FAQ

Filters vary in effectiveness and some, by design, will stay effective for a year. Checking your filter often (every month) will help you determine how often yours needs to be changed. It is recommended that the filter be changed at the beginning of the heating season and the beginning of the cooling season if you have central air conditioning. There's no one-size-fits-all answer. The frequency of filter changes is driven by how much your heating and air conditioning system operates, which is also driven by your individual climate. Start by checking the system's filters at least once a month. Hold the used filter up to the light and compare it to a clean "spare." When light is obscured by captured dust and dirt particles, the old filter should be changed. Keep a record for one year and then replace the filter on that basis. At a minimum, it is always a good idea to change filters at the start of the heating and cooling seasons and then in between according to your need. Also, it is a good idea to have your heating and air system checked at the beginning of heating and cooling season to insure proper operation.

Look at the label on the equipment for a manufacture date. If the equipment is less than five years old, it may have a warranty, but also may not. Warranty terms and conditions vary widely by manufacturer and the installing company. Carmichael Heating & Air Conditioning can determine the warranty status of your heating and air conditioning system from a basic System Inspection. We also offer an exclusive Comfort Club Service Agreement for residential and commercial heating and air conditioning systems, regardless of the equipment age or manufacturer warranty status.

The louder the better doesn't necessarily hold true for heating and air conditioning equipment. Heating and air conditioning equipment should offer maximum comfort with minimum noise. Fortunately, today's technology has enabled manufacturers to produce air conditioners and heat pumps that are not only highly efficient, but also exceptionally quiet. Loud heating and air conditioning equipment contribute to sound pollution. Although no financial savings are tied to lower sound levels, the sound rating of an air conditioning system can have a considerable effect on comfort. The sound level of an air conditioner or heat pump depends on a variety of factors. The age of the unit and whether the compressor is insulated or not can contribute to the amount of noise it makes. Although most heating and air conditioning systems manufactured today are quieter than ever before, it's a good idea to compare sound ratings when shopping for a new air conditioner or heat pump, particularly if the equipment location is near bedrooms or living rooms. Great differences in the sound levels of products on the market today can make all the difference in just how comfortable you can be at home.

A diagnostic fee, sometimes called a "trip charge," is a flat fee for the cost associated with the time and travel to diagnose a problem with a home's comfort system.

In addition to a System Inspection, a Precision Tune-up and Precision Clean also includes a complete cleaning and lubrication of the heating or air conditioning equipment components. The cost of a tune-up varies by location, and can generally range anywhere between $60 and $89. Often, printable coupons with seasonal discounts on tune-ups, as well as other services, are available on our website.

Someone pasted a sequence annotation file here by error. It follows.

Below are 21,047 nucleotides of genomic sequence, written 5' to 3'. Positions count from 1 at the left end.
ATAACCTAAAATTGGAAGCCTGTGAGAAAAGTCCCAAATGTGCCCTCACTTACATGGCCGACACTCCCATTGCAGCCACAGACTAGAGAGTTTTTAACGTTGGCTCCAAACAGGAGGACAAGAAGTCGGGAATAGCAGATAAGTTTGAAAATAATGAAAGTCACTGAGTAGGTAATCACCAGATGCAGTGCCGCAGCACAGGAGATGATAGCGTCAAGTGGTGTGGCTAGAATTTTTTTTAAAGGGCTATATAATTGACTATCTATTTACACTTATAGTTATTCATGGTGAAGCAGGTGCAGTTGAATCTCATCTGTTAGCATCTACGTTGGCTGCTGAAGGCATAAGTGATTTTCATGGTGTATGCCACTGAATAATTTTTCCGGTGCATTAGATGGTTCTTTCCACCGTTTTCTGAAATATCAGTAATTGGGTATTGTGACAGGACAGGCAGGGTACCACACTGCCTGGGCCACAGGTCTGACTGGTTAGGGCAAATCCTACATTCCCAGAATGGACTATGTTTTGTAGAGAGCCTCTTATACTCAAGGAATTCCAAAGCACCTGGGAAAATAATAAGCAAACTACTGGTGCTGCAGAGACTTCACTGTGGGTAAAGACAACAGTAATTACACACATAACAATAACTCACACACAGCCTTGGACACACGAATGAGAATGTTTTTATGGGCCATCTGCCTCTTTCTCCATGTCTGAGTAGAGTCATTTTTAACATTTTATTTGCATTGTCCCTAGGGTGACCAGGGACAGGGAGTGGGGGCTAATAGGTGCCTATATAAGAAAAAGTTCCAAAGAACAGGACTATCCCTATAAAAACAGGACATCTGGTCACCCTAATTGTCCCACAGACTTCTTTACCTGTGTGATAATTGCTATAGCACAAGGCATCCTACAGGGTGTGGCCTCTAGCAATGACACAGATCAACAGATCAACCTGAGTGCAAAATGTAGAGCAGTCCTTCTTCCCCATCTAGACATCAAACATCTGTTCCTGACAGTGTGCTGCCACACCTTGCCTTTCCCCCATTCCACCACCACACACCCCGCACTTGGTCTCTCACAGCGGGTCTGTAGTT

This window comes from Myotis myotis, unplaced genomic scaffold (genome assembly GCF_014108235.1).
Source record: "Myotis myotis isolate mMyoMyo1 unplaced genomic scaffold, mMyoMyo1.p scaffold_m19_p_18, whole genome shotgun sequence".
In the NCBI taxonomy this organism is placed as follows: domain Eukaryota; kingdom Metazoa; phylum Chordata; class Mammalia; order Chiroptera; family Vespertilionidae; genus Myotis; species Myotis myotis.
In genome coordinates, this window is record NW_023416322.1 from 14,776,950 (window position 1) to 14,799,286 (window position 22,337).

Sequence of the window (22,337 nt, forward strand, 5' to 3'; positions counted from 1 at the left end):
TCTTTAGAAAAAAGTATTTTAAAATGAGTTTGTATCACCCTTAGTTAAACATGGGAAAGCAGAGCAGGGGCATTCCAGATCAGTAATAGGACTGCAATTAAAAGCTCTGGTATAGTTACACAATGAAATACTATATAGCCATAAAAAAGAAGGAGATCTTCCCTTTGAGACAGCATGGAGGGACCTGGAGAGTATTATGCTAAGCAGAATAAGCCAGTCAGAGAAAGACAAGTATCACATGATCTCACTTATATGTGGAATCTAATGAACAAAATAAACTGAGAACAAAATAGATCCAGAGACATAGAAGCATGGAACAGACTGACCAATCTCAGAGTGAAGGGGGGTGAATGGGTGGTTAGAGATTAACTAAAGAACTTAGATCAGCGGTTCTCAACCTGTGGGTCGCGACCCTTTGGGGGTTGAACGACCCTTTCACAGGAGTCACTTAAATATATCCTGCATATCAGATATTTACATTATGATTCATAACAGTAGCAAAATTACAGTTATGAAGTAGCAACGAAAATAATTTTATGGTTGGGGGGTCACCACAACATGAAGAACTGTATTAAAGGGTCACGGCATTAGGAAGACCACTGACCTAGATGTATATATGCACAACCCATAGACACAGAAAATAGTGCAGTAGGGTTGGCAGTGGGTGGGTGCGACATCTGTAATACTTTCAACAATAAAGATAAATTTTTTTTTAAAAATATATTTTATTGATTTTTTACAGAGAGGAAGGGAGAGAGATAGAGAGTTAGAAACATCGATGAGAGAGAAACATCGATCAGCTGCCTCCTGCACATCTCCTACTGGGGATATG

A popping sound is a sign of undersized ducts. Have a qualified company analyze your ductwork system for proper design and recommend adjustments. Improper duct work layout can cause a number of ventilation and air quality problems. Leave it up to Carmichael Heating & Air Conditioning, your duct pros also specializing in duct cleaning, sealing and sanitation.

To protect our environment, numerous changes have taken place with refrigerants used in air conditioning and heat pump systems. These changes are having and will continue to have a significant impact on the air conditioning industry. The Environmental Protection Agency (EPA), through the Clean Air Act, is regulating the production and use of refrigerants. These changes will eventually eliminate air conditioning and heat pump refrigerants containing chlorine because of the concern about depletion of the ozone layer. In response, Carmichael Heating & Air Conditioning is offering consumers a choice in environmentally friendlier refrigerants. The chlorine-free refrigerant R-410A will reduce damage to the ozone. R-410A is used by all manufacturers but is often marketed under different names, such as "Puron" brought to you by Bryant. Providing products that protect the environment and providing consumers with a total home comfort solution have been and will continue to be priorities of Carmichael Heating & Air Conditioning. Our products that use the environmentally friendlier R-410A refrigerant are win-win solutions for consumers wanting high-efficiency products that are less taxing on our environment. Although the government has begun phasing out a commonly used refrigerant, consumers who have cooling systems that use this product should not worry. The HCFC family of refrigerants, which include R-22, will still be available for many years. Sufficient quantities of R-22 refrigerant will continue to be produced until the year 2020. After 2020, recycled refrigerants will be available for many years.